Sarah Laurenson said...

I loved Jeremy Thatcher. Book covers are key for me in picking up books by authors I don't know. If a cover catches my eye, I'll read the first page. Title is another key trigger, too.

Sarah Laurenson said...

For me, title is more important for older books since the majority of books in the bookstore are not face out. Cover is more important for a new release since those tend to be displayed face out at the front of the store.

Chris Eldin said...

Hi Miss Susanna!

Charles, that sounds like an interesting cover! I would've picked that one up as well.

Sarah, I've always wondered why book spines weren't more decorative. I'd forego my name on the spine if it had eye-catching artistry.

Barrie said...

I DIDN'T USED TO buy a book based on its cover. BUT now that I've seen what all went into designing my covers....Well, now I really pay attention to book covers. I even check the fine print for the name of the cover designer! I buy books for lots of reasons, but I definitely pay attention to covers these days. ;)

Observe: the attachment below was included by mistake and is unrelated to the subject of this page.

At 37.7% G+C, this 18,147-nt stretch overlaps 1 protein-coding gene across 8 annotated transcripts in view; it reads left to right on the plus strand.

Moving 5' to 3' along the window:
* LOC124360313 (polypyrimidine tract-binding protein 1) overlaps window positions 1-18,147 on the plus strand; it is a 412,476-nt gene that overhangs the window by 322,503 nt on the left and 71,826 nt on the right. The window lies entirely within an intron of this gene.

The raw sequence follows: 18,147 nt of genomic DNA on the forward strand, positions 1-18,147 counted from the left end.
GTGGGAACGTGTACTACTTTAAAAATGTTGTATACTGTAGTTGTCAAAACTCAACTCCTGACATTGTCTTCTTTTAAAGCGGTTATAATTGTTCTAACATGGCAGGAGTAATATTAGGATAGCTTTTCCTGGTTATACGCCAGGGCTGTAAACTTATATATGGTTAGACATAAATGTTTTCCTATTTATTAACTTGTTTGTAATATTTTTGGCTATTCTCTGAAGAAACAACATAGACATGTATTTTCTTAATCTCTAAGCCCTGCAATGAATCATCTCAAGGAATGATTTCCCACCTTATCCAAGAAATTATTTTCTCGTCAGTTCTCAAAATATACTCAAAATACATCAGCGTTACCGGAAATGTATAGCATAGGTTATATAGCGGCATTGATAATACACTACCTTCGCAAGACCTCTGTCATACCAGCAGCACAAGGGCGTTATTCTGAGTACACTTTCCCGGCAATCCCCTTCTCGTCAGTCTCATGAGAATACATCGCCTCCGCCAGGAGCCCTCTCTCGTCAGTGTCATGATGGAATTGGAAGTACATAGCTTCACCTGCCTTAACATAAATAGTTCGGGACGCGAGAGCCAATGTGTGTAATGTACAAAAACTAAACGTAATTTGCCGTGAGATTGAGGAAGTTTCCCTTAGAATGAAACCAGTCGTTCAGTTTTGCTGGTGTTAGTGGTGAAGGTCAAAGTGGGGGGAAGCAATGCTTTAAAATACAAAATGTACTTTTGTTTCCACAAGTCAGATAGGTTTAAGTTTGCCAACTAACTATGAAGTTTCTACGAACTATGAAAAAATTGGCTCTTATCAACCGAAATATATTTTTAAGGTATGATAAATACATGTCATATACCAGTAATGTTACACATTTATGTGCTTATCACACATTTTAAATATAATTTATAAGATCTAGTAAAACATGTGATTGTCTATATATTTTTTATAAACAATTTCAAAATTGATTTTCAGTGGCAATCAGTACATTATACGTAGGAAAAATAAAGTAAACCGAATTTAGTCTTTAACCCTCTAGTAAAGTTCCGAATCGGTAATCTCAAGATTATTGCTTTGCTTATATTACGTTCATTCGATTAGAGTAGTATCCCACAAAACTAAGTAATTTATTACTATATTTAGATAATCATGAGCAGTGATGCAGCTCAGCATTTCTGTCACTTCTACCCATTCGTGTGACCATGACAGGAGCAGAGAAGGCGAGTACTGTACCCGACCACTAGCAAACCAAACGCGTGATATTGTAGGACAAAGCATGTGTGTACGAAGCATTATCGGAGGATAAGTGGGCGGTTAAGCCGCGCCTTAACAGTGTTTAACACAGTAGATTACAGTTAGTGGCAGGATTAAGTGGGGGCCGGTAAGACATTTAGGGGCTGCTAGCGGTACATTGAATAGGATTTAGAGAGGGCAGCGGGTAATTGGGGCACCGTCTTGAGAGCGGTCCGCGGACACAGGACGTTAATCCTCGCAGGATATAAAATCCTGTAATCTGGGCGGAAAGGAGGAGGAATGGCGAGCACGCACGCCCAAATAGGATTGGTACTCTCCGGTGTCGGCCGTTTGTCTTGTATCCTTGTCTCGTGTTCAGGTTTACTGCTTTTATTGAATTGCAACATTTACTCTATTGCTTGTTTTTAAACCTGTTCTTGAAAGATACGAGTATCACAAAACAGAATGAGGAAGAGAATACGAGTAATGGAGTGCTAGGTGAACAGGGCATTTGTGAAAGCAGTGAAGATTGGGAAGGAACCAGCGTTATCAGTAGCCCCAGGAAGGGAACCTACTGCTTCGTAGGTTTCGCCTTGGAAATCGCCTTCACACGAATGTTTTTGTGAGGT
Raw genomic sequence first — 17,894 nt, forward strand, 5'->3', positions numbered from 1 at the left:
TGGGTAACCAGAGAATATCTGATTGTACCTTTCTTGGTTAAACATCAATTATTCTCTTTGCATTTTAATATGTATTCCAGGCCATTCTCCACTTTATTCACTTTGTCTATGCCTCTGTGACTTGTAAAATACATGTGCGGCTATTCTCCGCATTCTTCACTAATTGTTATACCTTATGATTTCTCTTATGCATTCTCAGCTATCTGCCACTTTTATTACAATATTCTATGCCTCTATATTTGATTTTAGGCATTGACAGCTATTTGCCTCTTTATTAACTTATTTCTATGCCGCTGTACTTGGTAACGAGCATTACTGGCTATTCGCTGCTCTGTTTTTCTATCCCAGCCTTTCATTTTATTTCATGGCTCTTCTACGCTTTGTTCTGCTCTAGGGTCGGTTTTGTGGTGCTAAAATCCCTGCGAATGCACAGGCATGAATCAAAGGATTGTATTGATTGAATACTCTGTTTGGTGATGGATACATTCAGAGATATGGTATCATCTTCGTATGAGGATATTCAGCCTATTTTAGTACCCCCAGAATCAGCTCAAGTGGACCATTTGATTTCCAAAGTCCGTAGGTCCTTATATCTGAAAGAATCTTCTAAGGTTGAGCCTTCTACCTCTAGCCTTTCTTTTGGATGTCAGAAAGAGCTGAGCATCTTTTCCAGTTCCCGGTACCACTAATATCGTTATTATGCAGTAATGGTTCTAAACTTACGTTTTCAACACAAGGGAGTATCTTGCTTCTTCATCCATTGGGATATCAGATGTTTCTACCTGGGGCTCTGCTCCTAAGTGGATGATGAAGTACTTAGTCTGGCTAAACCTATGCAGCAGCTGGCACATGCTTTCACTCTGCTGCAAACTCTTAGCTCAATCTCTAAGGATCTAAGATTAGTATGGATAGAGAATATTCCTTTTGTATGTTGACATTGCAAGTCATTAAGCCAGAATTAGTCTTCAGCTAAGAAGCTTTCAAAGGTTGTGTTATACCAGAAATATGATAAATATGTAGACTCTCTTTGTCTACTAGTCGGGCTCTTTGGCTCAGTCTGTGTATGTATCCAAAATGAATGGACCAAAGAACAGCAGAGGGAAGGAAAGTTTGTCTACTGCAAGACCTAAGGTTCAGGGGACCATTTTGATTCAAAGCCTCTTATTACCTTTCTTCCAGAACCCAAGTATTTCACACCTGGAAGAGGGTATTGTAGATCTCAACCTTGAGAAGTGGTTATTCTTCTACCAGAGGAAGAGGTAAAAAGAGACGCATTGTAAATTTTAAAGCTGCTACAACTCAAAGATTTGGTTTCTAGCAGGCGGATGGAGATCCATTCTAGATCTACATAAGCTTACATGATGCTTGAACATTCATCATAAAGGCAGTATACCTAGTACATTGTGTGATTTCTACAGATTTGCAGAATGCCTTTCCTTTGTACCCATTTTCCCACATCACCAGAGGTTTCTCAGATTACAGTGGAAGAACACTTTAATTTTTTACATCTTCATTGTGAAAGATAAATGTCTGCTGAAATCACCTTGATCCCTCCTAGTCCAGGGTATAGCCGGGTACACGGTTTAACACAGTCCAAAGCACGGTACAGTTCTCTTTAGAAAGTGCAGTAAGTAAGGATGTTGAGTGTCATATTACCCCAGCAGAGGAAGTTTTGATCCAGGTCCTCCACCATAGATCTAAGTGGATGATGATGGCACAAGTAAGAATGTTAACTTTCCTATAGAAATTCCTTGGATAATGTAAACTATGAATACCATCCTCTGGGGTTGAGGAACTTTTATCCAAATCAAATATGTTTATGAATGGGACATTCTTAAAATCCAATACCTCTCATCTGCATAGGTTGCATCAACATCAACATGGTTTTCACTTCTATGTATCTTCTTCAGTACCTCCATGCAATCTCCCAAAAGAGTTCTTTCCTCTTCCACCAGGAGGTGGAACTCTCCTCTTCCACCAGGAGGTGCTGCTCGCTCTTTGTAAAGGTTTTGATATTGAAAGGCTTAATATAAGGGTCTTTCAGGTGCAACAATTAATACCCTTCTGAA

(Ms.) Sally S. said...

Suzy,

It's about time you get a new laptop--even it if it a hand-me-down. It's got to be better than that old clunky desktop sitting in the den.

Wish I could chat, but as always, it's a busy day here in the office. I've been on the phone for the IT dept. at least 5 times today, legal dept. 3 times, and--with 5 minutes to go before an important meeting--I just spilled a cup of coffee in my lap. With milk. No sugar. *Sigh*

Love.

McKoala said...